Proponents, OPG consider options for North Kitsap land buy

PORT GAMBLE — With fundraising lagging and a deadline six months away, Olympic Property Group President Jon Rose has proposed some ways to lower the price of 7,000 acres in North Kitsap that a coalition wants to buy for conservation and public open space.

First, OPG would keep 300 to 500 acres for development, in a complicated formula in which the coalition transfers to OPG the real estate value — or development potential — of the land to be conserved.

Second, the price would be further offset through timber harvests — either by the coalition or OPG. If OPG is involved, it would keep a professional land manager on the property, Rose said. The land manager would oversee the replanting of trees desired by the coalition — a native canopy of cedars, firs and hemlock.

A coalition led by Forterra is trying to raise money to buy Pope’s 7,000 acres in North Kitsap, much of which Pope now allows the public to use for trails which have become part of a regional trails network. Pope wants to sell the land so it can concentrate on development in Port Gamble and on interests elsewhere. Pope agreed last year to hold off on selling the property, giving the coalition until March 28, 2013 to raise the money.

The 7,000 acres are divided into five blocks: the Port Gamble Uplands Block, Hansville Block, The Divide Block, the Heritage Park Addition Block, and Port Gamble Shoreline Block.

Michelle Connor, executive vice president of Forterra, said her conservation group has used value transfers and timber harvest rights before. She said the appraisal, expected to be completed by year-end, will determine how much land the coalition can buy using those strategies and funds raised.

Liz Johnston, Forterra’s conservation transactions director, said the coalition has to date received $7 million from the Department of Ecology for acquisition of shoreline, and $400,000 from the U.S. Forest Service for the Heritage Park Addition.

Grants pending: A total of $3.25 million for shoreline acquisition, $1 million for the Divide Block, and $330,000 for the Heritage Park Addition. Four of those grants are state grants; three of them are “in the top queue” of grant requests, Johnston said.

In addition, the Port Gamble S’Klallam Tribe received up to $3.5 million to help acquire shoreline; the money is part of a settlement from the Navy for salmon habitat impacts from second explosive weapons-handling wharf under construction at Naval Base Bangor.

On Wednesday, Rose said he’s confident enough money will be raised to acquire the shoreline block, considered the priority by the Port Gamble S’Klallam Tribe and others because of its location on Port Gamble Bay.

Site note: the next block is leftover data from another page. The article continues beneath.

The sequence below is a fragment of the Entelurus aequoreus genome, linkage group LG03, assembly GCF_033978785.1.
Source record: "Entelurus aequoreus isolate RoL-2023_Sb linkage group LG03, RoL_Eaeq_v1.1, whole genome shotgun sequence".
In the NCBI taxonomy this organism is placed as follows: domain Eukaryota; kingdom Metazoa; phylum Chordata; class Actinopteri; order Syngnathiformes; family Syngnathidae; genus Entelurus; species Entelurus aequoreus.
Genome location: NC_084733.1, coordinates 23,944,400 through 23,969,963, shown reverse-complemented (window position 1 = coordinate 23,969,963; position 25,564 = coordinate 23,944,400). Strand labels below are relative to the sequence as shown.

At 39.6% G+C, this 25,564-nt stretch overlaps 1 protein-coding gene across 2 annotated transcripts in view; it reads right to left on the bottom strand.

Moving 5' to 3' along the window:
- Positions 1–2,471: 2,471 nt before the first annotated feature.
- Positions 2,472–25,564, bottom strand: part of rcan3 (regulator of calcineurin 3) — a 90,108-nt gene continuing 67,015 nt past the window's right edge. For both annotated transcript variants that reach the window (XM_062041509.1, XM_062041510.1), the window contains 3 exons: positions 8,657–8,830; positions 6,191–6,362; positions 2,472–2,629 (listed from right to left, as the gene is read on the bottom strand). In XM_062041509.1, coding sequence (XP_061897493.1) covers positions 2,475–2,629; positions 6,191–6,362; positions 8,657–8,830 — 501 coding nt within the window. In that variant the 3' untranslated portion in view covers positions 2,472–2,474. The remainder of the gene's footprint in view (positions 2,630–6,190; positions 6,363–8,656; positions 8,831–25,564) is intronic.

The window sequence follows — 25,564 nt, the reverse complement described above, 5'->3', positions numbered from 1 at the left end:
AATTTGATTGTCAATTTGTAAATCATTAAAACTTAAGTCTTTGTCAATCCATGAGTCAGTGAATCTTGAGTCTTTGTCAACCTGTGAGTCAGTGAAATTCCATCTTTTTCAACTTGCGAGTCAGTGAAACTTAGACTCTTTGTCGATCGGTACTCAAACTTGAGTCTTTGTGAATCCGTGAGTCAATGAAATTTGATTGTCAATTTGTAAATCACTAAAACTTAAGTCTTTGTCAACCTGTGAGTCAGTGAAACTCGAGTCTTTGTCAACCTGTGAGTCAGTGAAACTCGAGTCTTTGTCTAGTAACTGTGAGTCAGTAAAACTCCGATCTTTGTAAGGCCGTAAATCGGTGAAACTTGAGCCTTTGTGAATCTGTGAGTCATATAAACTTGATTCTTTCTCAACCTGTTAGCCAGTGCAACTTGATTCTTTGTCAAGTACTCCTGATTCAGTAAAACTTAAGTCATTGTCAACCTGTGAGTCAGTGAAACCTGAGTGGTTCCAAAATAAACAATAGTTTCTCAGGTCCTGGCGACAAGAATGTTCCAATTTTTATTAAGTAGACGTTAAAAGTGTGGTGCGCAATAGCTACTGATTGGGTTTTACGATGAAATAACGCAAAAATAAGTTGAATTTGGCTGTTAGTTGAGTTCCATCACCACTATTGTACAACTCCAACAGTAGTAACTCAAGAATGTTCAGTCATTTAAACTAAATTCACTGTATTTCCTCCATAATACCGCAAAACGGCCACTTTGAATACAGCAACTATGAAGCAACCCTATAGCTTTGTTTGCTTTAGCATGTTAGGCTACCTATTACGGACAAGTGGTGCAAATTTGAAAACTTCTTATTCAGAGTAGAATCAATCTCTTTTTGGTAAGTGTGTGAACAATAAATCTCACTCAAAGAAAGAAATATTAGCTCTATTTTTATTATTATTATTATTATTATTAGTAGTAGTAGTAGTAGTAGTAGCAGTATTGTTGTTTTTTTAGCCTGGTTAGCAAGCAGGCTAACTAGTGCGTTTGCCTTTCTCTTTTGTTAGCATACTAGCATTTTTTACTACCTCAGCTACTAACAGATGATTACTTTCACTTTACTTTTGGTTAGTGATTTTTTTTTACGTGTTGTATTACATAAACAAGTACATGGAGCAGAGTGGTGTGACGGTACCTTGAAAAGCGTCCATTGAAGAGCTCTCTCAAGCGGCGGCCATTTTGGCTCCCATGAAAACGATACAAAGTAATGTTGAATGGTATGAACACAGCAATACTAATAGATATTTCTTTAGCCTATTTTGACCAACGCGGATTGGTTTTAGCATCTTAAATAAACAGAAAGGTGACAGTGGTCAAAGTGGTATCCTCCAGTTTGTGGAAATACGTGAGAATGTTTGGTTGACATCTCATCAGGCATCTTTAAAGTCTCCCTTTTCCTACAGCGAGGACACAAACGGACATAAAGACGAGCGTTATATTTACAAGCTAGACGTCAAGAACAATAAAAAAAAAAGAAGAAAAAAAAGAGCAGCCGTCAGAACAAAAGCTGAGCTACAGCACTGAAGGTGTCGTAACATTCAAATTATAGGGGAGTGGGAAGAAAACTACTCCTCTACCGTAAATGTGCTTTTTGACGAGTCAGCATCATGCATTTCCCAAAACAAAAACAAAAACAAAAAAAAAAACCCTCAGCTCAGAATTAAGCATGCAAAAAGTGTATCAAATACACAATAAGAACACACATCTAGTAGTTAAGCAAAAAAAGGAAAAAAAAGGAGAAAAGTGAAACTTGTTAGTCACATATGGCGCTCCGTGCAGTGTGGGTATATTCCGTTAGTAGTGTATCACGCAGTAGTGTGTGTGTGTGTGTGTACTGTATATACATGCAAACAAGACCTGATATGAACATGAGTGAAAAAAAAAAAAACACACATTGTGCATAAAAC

A lot is happening now regarding the Port Gamble area.

Rose said Wednesday that OPG will submit its Port Gamble master plan to the county by the end of the year. That plan calls for development of homes, an inn, a dock, waterfront trails, and an agricultural area with a creamery, garden plots, greenhouses, an orchard and a winery.

Also by year-end, OPG and the Department of Ecology expect to work out their cost-sharing agreement for the cleanup of the Port Gamble mill site and adjacent shoreline by the end of the year. OPG set aside $14 million for cleanup, though the cost has not been determined. The cleanup will include removal of creosoted pilings and an old wharf, dredging to remove wood waste, and capping underwater sediment areas.

Port Gamble is one of five communities being developed in Western Washington by OPG. In Gig Harbor, OPG is developing Harbor Hill, a community of 700-1,000 homes, with trails, a park, performing arts center, sports fields, business park and retail shops. The others are Arborwood in Kingston, Wright Creek in Bremerton, and the Skamania/Swift Recreation Area near Mount St. Helens.

In addition, appraisal of the 7,000 acres is being completed by Anthony Gibbons of Bainbridge. His company, Resolve, has provided real estate appraisal, counseling, mediation and arbitration services since 1999. The appraisal is being paid for by the coalition.

Will harvest 10,800 trees in Gamble
More immediately, Olympic Resource Management will harvest timber in 72 acres of its 4,000-acre Port Gamble Block beginning Oct. 10, according to Patrick Raymond, the company’s area manager.

Olympic Resource Management is the timber arm of Pope Resources, whose forerunner, Pope & Talbot, established the Port Gamble mill in 1853. Olympic Property Group is the real estate arm.

The harvest is expected to be completed by mid-December, according to the company. Approximately 10,800 trees — 150 an acre — will be harvested, representing 1.8 million board feet of timber.

The trees in this harvest are 46-year-old, third-growth Douglas fir. The company will build 1,000 feet of new spur roads to facilitate the logging operations.

“Over the next week, we’ll be posting warning signs for road closure and active logging area to help notify the public about the harvest,” according to company spokesman Bob Silver.

“[People] continue to use the property despite the closure due to fire danger. The danger gets heightened once timber starts coming down and logging trucks are rolling through the roads in the property.”

The last harvest in the Gamble Block was a 66-acre cut in 2009, according to Silver.


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